Archive for January, 2011


The following scenario appears time and again and it repeated itself today.  It prompted me to blog about it here:

A patient comes in for his 6 month check-up.  We detect heavy plaque (build up on the teeth) and gingivitis (swollen, inflamed gums).  I ask him how many times a day he is brushing to which he proclaims, “Two or three times a day!”  Eye-roll from the dental staff.  We think this guy brushes once a week!  Then we bore the patient with the brushing instructions that you’ve all heard a thousand times

Well, some time ago, I realized that maybe all these people aren’t exaggerating.  So I started to consider other possibilities.  Finally, I asked the proper question, “How often do you change your toothbrush?”  And I always heard the same answer, “I’m using the one you gave me the last time I was in for my cleaning!”  Wow!  6 months!  No wonder your mouth is in that condition!  In effect, you haven’t been brushing your teeth for months!

Next I started to ponder why patients thought it was ok to keep a toothbrush that long.   Well, its because they used to last that long…when they were much different…

Years ago, toothbrushes were manufactured with firm bristles for maximum scrubbing power.  But because people are keeping their teeth longer than ever before, we now see the long term effects of firm or even medium bristled brushes.   They can damage the teeth and gums by wearing them away.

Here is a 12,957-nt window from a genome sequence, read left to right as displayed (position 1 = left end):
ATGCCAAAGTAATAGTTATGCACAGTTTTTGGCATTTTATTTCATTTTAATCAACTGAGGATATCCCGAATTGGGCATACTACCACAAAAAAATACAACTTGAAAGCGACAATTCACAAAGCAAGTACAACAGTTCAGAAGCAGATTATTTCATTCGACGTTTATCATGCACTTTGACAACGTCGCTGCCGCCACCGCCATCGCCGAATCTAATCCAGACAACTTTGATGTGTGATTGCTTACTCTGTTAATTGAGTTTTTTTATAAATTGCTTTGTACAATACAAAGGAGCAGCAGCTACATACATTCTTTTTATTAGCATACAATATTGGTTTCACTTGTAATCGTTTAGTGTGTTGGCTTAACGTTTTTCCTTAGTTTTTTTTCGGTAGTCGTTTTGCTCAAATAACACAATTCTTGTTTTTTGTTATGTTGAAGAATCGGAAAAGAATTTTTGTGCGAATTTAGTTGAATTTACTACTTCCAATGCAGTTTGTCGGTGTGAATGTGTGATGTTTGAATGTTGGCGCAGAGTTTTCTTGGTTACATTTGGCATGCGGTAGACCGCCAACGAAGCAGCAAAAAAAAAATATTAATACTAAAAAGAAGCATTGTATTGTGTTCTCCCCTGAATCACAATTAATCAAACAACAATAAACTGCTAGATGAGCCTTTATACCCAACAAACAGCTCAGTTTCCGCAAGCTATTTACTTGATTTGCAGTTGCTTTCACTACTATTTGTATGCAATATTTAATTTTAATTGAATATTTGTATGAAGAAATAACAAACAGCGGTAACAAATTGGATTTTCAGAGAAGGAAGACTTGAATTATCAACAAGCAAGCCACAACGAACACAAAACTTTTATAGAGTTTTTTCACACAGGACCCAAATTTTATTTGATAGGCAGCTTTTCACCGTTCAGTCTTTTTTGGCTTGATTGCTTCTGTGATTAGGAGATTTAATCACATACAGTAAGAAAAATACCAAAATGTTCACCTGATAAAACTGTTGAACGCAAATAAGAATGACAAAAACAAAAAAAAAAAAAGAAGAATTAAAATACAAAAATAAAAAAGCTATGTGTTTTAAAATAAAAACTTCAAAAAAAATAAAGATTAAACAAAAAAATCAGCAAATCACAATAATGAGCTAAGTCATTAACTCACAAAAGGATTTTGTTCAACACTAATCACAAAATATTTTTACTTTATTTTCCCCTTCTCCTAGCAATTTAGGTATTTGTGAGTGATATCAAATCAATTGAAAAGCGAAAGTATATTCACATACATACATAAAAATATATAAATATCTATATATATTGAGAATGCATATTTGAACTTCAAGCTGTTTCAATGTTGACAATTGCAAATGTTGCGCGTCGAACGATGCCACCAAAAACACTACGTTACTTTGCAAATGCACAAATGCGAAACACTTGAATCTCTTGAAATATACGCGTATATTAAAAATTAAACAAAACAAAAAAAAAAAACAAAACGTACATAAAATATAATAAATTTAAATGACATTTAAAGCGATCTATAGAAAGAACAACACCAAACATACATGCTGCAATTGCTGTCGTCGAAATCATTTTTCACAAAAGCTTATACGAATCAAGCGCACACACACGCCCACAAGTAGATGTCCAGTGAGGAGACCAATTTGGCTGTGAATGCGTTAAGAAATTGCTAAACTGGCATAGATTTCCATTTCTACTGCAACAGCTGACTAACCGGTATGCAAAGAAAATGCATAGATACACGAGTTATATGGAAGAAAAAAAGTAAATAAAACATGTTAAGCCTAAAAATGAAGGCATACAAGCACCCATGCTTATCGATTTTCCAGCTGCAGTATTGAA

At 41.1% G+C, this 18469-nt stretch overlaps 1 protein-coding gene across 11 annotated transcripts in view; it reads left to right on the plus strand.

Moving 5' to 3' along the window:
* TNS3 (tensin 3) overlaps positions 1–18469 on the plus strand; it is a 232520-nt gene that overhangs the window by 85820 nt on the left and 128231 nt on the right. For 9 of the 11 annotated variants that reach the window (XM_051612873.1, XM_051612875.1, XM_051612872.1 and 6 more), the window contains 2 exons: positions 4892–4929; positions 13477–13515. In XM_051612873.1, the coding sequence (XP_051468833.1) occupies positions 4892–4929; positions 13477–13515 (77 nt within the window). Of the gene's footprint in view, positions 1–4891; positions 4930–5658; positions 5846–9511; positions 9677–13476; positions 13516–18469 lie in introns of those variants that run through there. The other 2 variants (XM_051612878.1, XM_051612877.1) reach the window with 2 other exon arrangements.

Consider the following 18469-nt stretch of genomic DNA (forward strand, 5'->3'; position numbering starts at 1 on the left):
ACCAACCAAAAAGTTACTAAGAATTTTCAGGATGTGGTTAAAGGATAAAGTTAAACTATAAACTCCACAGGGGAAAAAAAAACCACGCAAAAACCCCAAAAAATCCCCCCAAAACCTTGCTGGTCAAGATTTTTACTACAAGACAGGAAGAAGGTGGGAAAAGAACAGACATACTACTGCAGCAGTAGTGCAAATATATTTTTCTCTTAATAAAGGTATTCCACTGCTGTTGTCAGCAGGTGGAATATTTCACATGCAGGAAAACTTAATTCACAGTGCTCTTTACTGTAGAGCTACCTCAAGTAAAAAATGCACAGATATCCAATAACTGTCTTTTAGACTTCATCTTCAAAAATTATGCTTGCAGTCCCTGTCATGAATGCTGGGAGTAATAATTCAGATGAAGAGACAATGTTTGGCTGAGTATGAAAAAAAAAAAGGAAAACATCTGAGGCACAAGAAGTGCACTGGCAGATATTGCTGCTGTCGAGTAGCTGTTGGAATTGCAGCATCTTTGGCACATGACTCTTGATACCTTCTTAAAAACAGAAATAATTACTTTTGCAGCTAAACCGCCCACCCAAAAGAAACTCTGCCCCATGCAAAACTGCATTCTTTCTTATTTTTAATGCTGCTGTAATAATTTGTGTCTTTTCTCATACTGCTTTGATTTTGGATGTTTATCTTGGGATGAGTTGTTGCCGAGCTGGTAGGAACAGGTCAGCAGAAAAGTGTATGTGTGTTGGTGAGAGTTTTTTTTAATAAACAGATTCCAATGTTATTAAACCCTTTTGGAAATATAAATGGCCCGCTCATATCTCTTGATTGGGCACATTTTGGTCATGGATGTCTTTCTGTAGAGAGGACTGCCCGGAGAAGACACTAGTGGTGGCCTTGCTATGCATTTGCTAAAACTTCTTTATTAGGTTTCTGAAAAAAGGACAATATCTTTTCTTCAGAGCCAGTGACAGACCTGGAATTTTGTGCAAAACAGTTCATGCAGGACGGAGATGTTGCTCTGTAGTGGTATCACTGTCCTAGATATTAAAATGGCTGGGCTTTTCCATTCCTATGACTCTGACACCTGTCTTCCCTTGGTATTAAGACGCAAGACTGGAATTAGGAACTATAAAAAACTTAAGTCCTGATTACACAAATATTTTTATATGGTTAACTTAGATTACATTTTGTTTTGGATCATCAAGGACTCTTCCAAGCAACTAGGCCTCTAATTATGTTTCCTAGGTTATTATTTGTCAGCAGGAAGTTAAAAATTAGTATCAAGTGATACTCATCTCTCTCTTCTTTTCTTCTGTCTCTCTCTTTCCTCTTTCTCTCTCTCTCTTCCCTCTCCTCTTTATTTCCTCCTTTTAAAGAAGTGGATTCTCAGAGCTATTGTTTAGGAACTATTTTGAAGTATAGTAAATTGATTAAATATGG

So toothbrush manufactures now produce soft toothbrushes.  In fact, I don’t even know of a firm bristled toothbrush on the market and the medium bristles are becoming ever harder to find.  And that’s great because the soft bristled toothbrushes are much better for us.  The soft bristles will not damage our gums or teeth and they are much more comfortable to use.  HOWEVER; they do not last nearly as long.

So as dentists, I think we need to re-train the public about toothbrush renewal.  The softer bristles lose their performance after about 60 uses.  So if you are brushing your teeth twice a day, you should replace your tooth brush every 30 days or 4 weeks.  If you brush 3 times a day, you should change your brush every 20 days.   I would even go so far as to say that if the bristles are splayed, bent, or flared, you’ve waited too long.   You need to think of it like this: every time you use your brush, the performance is a little less.  And lower quality brushes have an even shorter lifespan.

But I remind my patients, “Every dollar yon spend on a toothbrush, is $100 you will save in the dentist office!”  So think of spending your money on toothbrushes as an investment in time, money, and comfort!

By the way, here are some tips to make your toothbrush last longer:

  • Don’t bite or chew the bristles as you brush
  • Wash out all of the toothpaste out of every use.  Don’t let any toothpaste dry in the bristles.
  • Buy higher quality toothbrushes.
  • Do not store the toothbrush with the bristles face down.
  • Use a Philips Sonicare brush.  With proper care, a Sonicare head can last 6 months

Add comment January 7, 2011